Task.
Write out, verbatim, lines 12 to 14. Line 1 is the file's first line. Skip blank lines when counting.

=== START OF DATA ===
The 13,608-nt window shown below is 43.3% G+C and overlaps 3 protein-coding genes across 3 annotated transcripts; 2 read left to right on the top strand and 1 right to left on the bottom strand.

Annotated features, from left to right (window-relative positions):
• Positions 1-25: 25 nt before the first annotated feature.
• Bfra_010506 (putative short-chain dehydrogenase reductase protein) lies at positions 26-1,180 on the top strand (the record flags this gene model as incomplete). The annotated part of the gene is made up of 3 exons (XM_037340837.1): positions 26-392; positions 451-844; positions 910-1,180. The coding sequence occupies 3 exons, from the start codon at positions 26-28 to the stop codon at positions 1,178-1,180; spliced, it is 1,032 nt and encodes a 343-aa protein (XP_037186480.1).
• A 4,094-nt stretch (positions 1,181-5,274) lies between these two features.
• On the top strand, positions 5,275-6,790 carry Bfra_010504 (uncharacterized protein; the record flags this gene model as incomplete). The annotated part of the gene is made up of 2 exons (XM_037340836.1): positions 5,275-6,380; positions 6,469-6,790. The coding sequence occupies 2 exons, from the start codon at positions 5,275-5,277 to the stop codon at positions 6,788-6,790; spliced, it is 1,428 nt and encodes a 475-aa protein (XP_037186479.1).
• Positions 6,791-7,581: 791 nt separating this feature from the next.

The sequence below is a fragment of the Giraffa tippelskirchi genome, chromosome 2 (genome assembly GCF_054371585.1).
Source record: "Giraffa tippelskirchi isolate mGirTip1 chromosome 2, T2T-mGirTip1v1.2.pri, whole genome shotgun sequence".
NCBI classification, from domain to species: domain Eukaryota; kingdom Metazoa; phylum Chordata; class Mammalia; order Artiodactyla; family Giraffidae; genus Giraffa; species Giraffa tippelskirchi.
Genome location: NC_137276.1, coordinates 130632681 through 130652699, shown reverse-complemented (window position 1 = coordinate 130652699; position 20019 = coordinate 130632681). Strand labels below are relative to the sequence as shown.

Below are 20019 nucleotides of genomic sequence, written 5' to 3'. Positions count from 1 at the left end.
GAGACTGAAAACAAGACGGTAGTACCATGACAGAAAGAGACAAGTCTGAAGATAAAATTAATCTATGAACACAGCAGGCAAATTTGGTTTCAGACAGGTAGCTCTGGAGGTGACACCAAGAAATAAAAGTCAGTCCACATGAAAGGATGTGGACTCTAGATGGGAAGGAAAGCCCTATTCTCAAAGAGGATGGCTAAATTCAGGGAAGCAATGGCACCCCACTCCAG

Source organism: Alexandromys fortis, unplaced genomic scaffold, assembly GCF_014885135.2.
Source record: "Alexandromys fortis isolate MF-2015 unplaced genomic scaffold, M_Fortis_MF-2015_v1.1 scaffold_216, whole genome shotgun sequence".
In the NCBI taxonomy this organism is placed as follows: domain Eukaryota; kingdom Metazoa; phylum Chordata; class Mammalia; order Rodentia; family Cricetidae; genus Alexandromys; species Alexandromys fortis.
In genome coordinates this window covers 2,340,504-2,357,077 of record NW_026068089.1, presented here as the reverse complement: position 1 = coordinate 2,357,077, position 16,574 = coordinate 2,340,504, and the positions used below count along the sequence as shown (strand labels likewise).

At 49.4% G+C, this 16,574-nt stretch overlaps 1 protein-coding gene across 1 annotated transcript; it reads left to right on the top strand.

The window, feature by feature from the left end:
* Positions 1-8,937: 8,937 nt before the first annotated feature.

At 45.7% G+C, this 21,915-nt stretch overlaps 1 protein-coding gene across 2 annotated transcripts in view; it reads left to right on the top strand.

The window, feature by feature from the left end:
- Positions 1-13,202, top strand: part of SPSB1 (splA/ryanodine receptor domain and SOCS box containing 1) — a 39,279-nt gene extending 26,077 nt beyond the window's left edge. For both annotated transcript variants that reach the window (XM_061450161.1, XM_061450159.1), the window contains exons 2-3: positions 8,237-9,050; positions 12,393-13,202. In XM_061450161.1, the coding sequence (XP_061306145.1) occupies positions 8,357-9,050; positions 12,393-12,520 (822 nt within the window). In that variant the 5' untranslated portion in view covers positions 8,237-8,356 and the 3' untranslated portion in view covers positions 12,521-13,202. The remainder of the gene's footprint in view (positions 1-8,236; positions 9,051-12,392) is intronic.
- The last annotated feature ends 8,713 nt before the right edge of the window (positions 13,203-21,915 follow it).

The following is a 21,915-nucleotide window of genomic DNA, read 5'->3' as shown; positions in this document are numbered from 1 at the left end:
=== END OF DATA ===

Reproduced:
Below are 20019 nucleotides of genomic sequence, written 5' to 3'. Positions count from 1 at the left end.
GAGACTGAAAACAAGACGGTAGTACCATGACAGAAAGAGACAAGTCTGAAGATAAAATTAATCTATGAACACAGCAGGCAAATTTGGTTTCAGACAGGTAGCTCTGGAGGTGACACCAAGAAATAAAAGTCAGTCCACATGAAAGGATGTGGACTCTAGATGGGAAGGAAAGCCCTATTCTCAAAGAGGATGGCTAAATTCAGGGAAGCAATGGCACCCCACTCCAG

Source organism: Alexandromys fortis, unplaced genomic scaffold, assembly GCF_014885135.2.